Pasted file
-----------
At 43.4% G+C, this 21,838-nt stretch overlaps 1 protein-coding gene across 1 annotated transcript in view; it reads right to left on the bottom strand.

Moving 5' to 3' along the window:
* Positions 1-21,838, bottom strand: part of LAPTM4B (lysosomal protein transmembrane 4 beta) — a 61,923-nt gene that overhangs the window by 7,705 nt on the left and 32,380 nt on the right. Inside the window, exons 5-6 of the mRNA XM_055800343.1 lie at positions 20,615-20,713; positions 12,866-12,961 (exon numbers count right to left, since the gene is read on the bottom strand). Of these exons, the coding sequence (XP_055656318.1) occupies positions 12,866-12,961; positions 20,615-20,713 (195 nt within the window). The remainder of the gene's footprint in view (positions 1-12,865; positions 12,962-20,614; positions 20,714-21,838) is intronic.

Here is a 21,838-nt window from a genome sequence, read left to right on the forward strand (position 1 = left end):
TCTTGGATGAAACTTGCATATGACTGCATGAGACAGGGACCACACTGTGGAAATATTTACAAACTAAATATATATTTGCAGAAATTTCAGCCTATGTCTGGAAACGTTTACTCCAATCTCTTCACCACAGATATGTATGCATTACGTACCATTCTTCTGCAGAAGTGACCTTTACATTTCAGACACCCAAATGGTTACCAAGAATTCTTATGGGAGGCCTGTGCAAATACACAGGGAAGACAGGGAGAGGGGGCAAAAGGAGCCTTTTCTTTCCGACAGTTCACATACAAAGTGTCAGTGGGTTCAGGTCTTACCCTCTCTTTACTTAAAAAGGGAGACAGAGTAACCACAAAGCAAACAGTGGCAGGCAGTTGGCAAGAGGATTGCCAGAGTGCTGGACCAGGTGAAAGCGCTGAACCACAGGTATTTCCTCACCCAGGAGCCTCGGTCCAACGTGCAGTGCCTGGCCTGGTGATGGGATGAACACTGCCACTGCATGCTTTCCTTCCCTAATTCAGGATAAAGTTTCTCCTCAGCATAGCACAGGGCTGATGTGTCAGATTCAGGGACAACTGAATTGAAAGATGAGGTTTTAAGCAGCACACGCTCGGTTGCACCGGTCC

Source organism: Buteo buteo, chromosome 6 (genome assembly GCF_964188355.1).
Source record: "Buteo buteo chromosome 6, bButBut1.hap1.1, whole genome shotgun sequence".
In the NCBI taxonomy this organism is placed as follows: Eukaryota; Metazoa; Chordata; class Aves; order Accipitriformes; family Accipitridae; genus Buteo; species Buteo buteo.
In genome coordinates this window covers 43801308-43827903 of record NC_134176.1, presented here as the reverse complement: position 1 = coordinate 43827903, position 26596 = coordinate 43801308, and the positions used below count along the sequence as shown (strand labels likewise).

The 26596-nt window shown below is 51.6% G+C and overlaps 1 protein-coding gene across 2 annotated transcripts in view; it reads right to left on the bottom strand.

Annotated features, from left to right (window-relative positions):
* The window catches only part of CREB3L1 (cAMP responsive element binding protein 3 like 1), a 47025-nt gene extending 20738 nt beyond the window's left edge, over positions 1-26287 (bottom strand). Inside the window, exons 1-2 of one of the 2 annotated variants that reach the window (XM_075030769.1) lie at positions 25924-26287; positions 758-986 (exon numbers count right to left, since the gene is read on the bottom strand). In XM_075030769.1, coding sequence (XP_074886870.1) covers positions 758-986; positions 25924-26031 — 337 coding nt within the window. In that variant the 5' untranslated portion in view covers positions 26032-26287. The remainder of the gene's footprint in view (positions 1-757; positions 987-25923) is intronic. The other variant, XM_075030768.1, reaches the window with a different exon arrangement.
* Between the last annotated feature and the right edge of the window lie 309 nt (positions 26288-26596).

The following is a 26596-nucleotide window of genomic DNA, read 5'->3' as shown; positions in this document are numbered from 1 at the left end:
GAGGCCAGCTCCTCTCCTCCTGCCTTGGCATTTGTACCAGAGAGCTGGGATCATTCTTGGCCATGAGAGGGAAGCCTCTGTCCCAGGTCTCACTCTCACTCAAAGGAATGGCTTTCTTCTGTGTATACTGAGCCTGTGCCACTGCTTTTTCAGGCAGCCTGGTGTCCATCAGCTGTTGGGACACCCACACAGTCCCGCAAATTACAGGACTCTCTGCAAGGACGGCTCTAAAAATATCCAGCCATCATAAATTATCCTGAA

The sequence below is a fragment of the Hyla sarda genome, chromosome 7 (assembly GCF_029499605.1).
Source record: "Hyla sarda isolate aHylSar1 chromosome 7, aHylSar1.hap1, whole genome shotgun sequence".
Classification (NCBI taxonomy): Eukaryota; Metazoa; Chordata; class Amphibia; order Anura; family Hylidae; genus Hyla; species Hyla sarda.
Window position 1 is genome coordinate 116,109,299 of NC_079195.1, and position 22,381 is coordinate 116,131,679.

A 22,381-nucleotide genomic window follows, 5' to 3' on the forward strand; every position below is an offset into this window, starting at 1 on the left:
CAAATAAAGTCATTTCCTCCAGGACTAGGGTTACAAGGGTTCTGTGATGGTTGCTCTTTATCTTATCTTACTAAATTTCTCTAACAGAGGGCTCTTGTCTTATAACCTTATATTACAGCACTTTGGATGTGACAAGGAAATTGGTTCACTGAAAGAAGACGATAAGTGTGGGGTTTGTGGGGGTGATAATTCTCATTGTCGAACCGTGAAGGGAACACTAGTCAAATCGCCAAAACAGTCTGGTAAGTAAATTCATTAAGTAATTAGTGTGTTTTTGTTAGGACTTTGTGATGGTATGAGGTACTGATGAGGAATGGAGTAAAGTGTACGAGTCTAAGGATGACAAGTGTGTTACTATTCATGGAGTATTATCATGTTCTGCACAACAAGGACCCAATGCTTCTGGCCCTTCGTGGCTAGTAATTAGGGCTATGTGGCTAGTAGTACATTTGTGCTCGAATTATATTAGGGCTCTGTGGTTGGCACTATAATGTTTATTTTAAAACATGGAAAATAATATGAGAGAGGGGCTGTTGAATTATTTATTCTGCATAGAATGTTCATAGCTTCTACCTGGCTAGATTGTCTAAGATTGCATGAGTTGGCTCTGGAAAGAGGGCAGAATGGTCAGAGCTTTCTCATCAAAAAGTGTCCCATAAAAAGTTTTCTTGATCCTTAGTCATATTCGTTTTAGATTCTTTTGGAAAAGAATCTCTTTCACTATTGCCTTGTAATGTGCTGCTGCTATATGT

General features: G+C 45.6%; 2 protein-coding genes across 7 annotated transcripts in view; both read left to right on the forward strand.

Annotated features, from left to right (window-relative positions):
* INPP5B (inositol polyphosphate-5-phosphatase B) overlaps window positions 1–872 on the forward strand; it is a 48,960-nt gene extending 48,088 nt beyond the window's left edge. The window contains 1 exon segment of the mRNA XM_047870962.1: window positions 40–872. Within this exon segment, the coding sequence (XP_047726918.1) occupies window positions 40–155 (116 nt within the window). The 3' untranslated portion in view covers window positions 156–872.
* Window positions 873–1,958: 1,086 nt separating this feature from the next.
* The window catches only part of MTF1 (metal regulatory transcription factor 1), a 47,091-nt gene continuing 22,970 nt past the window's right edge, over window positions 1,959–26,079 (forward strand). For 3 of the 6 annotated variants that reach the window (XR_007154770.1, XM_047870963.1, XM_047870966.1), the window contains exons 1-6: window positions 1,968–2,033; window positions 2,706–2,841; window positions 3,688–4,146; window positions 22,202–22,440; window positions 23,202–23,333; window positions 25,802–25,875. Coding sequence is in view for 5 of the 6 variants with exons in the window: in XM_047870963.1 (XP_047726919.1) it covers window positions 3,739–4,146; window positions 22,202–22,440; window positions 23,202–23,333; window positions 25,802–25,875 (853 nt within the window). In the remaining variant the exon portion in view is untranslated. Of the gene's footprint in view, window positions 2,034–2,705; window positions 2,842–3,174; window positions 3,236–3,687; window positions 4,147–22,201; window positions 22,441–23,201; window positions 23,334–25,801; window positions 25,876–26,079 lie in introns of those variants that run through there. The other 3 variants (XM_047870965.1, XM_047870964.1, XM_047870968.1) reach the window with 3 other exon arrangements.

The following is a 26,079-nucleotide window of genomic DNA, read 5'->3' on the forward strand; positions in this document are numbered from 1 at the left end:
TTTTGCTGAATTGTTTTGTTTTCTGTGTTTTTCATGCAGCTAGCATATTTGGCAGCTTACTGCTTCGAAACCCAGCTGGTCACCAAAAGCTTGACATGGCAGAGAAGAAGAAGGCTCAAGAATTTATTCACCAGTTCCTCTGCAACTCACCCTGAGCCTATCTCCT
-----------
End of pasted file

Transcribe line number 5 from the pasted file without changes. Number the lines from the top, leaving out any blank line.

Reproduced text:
TCTTGGATGAAACTTGCATATGACTGCATGAGACAGGGACCACACTGTGGAAATATTTACAAACTAAATATATATTTGCAGAAATTTCAGCCTATGTCTGGAAACGTTTACTCCAATCTCTTCACCACAGATATGTATGCATTACGTACCATTCTTCTGCAGAAGTGACCTTTACATTTCAGACACCCAAATGGTTACCAAGAATTCTTATGGGAGGCCTGTGCAAATACACAGGGAAGACAGGGAGAGGGGGCAAAAGGAGCCTTTTCTTTCCGACAGTTCACATACAAAGTGTCAGTGGGTTCAGGTCTTACCCTCTCTTTACTTAAAAAGGGAGACAGAGTAACCACAAAGCAAACAGTGGCAGGCAGTTGGCAAGAGGATTGCCAGAGTGCTGGACCAGGTGAAAGCGCTGAACCACAGGTATTTCCTCACCCAGGAGCCTCGGTCCAACGTGCAGTGCCTGGCCTGGTGATGGGATGAACACTGCCACTGCATGCTTTCCTTCCCTAATTCAGGATAAAGTTTCTCCTCAGCATAGCACAGGGCTGATGTGTCAGATTCAGGGACAACTGAATTGAAAGATGAGGTTTTAAGCAGCACACGCTCGGTTGCACCGGTCC